By Nari Soundarrajan

Spring 2018

I have been interested in birds for many years, but started paying a closer look only since last year when I started volunteering at ACCA and attending various bird walks.

This winter when I traveled back home to India to visit family I kept my eyes peeled open for every bird that I could sight. I was blown away by the number of birds that I could see even in urban and semi-urban environments. New Delhi, which is one of the megacities of the world with over 15 million people has expanded over the last decade. Suburban neighborhoods and satellite cities around this city still see many of the birds that have their wintering habitat as well as fast eroding wetland habitats. Thankfully there are also many projects by local eco-conscious and bird friendly citizens that preserve and build new habitats for birds and provide green lungs for the city. Aravalli biodiversity park is one such project in Gurgaon, beginning at Delhi’s outskirts and providing nearly 700 acres of natural settings with trails for nature lovers.

Jungle babblers, Indian mynas, Indian robins, Peafowl (peacocks and peahens), Drongos, Rock pigeons, Laughing doves, House crows and Kites were spotted with minimal effort. Also seen are the occasional Ashy prinias, Oriental magpie robins, Parakeets and Shrikes. A little rare were the Rufous treepie and the Red-vented bulbul. Parakeets were seen even in the heart of New Delhi, partly due to the abundance of trees and a culture that builds sidewalks around trees than cutting them down. The highlight of my trip happened literally out of the blue. I was starting out for a morning jog near the apartments where my parents lived and spotted a bright blue Kingfisher (white throated kingfisher) perched on a power line over the road. I had my cell phone but the bird at 30-35 ft high above a busy road didn’t look very clear on my phone camera. I knew I had to take a chance, so I scrambled back to the apartment, took the elevator to the 7th floor, grabbed my zoom camera, rushed back down the steps and then sprinted back to the road, and due to the blessings of the bird Gods, was rewarded with some close-up pictures. After I had taken several pictures and was satisfied, I was again surprised, this time by a parakeet that swooped past “my bird” startling him into flight into a small thicket across the road.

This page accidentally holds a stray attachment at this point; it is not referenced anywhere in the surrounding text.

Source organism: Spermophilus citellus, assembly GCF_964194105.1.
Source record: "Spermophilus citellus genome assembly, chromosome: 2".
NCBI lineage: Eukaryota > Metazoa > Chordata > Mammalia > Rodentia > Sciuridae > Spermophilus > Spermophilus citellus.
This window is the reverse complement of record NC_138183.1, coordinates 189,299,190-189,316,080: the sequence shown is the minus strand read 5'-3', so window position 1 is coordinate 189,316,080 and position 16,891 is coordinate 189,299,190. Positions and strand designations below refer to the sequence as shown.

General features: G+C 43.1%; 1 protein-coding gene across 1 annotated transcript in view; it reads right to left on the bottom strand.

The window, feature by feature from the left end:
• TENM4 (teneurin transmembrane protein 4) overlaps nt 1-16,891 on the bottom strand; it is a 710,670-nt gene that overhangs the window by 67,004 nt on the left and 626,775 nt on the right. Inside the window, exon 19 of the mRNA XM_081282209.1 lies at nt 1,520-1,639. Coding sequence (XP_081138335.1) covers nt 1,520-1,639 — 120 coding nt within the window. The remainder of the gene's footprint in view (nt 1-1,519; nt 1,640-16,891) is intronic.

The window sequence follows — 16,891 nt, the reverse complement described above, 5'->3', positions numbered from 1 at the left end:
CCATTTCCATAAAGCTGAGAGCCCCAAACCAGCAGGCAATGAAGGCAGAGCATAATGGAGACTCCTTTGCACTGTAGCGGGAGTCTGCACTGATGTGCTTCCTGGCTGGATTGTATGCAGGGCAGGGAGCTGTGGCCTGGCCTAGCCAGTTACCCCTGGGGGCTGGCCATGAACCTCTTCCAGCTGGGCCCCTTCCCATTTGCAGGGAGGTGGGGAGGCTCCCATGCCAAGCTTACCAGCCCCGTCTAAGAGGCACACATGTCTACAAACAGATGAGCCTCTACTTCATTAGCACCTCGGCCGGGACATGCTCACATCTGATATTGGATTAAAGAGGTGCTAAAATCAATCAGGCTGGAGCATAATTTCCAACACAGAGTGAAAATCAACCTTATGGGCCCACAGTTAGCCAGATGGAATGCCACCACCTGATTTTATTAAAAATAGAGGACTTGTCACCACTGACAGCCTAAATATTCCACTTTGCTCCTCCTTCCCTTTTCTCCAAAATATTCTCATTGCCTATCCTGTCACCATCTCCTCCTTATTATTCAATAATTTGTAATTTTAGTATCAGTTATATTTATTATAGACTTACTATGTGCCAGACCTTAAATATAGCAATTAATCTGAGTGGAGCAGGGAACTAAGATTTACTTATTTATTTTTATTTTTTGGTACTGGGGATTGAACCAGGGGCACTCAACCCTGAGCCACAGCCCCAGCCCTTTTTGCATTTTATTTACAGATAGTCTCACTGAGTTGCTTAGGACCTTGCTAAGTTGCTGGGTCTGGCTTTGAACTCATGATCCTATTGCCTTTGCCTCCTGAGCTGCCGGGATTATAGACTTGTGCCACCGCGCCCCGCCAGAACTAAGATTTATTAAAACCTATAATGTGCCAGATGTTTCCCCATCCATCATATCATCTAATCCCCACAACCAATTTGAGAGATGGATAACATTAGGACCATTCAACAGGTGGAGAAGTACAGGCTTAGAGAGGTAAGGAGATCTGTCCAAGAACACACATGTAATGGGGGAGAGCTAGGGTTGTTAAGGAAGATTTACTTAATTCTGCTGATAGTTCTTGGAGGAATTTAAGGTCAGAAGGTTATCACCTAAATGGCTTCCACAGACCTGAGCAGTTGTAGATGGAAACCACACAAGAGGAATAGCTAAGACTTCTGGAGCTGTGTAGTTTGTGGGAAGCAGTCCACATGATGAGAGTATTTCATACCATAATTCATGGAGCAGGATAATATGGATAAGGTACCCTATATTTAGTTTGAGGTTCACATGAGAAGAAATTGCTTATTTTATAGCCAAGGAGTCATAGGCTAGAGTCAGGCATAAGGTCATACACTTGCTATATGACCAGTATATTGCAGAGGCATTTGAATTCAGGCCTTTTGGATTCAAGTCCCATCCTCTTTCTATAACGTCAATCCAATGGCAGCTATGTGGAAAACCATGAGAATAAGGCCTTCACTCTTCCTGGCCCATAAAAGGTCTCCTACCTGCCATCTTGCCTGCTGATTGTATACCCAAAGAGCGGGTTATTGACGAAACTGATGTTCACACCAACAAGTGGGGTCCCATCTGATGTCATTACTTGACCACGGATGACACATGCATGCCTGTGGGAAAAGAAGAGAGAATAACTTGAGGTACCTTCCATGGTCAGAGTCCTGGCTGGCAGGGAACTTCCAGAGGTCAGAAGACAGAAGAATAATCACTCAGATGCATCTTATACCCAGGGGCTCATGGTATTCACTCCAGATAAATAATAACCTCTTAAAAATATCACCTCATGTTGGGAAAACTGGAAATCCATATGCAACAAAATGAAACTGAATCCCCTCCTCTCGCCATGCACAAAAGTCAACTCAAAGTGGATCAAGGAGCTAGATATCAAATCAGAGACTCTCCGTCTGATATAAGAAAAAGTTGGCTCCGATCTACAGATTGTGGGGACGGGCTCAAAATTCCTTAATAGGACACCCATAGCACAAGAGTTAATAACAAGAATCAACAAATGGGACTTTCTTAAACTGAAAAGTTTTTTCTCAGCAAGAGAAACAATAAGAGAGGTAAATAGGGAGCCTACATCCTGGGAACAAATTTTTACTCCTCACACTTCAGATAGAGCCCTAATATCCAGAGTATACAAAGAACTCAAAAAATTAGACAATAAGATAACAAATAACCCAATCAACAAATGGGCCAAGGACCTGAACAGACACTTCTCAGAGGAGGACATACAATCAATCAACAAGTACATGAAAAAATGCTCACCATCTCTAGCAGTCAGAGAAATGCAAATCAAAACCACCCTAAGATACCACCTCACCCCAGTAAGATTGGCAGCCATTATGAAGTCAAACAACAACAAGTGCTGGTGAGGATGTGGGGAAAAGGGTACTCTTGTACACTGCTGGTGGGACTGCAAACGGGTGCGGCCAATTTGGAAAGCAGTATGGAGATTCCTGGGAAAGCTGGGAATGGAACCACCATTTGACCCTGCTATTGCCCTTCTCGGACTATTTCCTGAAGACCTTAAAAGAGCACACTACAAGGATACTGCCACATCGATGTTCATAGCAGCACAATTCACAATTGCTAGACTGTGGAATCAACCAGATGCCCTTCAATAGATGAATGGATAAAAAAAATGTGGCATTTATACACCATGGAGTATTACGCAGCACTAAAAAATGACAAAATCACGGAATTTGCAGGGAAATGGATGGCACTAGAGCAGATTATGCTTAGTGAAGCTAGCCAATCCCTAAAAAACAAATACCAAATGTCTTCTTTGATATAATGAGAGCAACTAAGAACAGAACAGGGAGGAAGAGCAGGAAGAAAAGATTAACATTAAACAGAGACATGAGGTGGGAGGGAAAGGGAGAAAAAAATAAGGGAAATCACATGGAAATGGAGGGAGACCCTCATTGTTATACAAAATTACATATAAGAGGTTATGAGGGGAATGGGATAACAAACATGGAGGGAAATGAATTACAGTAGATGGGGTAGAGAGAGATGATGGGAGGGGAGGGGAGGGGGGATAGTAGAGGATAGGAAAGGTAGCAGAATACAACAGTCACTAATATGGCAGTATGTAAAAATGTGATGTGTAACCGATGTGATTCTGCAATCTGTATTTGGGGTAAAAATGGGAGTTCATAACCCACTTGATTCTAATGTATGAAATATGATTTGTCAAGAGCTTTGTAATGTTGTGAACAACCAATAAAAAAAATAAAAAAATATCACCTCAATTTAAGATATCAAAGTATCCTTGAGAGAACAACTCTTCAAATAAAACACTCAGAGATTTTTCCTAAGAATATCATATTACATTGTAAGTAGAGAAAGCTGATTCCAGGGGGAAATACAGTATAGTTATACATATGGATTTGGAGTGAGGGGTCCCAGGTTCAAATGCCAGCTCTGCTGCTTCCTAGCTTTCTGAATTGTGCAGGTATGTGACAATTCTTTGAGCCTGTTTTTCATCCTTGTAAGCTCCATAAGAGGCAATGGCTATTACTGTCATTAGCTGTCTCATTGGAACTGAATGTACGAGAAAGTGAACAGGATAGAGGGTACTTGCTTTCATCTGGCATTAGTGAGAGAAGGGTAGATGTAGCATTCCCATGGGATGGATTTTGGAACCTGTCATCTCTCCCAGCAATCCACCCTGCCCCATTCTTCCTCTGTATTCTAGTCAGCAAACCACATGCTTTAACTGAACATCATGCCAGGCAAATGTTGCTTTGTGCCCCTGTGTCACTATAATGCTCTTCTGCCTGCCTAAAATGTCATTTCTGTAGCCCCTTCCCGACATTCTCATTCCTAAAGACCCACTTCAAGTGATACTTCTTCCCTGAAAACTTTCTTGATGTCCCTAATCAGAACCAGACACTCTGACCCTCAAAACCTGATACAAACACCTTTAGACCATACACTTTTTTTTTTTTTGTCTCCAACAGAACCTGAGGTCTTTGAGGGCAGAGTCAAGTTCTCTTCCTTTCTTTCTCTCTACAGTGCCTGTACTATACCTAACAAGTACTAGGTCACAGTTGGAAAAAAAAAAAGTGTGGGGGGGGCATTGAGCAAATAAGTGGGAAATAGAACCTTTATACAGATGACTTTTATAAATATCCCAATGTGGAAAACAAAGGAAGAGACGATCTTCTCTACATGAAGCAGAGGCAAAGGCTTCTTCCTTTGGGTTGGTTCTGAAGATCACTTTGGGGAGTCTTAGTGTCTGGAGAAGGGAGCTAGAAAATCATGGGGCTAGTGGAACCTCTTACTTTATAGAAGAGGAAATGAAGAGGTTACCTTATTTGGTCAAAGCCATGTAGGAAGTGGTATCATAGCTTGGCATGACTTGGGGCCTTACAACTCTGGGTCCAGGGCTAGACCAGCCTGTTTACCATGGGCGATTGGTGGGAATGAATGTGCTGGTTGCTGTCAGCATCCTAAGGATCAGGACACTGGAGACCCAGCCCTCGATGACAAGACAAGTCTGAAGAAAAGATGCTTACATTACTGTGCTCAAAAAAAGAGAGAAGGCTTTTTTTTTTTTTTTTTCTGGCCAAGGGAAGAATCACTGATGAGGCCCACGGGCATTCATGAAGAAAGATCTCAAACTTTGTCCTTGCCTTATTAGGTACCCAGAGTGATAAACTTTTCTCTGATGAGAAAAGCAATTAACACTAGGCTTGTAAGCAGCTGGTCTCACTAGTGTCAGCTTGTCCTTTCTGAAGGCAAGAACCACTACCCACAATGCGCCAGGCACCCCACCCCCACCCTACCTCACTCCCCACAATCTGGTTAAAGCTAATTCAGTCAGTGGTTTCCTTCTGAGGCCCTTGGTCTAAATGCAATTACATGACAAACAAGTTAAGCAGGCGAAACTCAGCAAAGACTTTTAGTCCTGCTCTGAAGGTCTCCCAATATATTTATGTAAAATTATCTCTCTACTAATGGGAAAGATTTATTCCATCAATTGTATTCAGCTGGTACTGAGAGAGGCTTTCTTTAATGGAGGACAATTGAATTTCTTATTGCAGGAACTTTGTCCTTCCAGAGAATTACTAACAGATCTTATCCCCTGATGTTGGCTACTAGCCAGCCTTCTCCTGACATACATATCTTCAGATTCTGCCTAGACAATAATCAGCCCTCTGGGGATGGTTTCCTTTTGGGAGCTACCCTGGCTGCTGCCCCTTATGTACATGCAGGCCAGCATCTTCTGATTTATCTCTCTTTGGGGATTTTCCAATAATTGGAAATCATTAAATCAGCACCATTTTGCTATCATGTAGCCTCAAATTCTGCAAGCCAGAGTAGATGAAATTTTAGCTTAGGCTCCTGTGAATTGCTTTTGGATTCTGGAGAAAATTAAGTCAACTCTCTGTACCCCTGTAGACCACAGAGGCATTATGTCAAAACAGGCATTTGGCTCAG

I also made two short trips to southern India, the city of Chennai, which is on the coast along the sea (Bay of Bengal). I squeezed a visit to the gardens of the Theosophical Society which is in an estuarine region. This rich habitat contains banyan trees, palm trees and also some cultivated banana trees, along with several other native tropical trees of the region. Parakeets, babblers, mynahs abound here but also fruit bats can be found clustered on some trees. I also saw a female Asian koel for the first time. Egrets were also spotted but my photography was thwarted by zealous security guards who thought I was taking a video without permission. They mistook the zoo lens for a video camera but by the time I was done explaining, the bird had already gone its own way! Overall, I came out very happy to have seen and observed a large number of birds and connecting with many avid birders in India.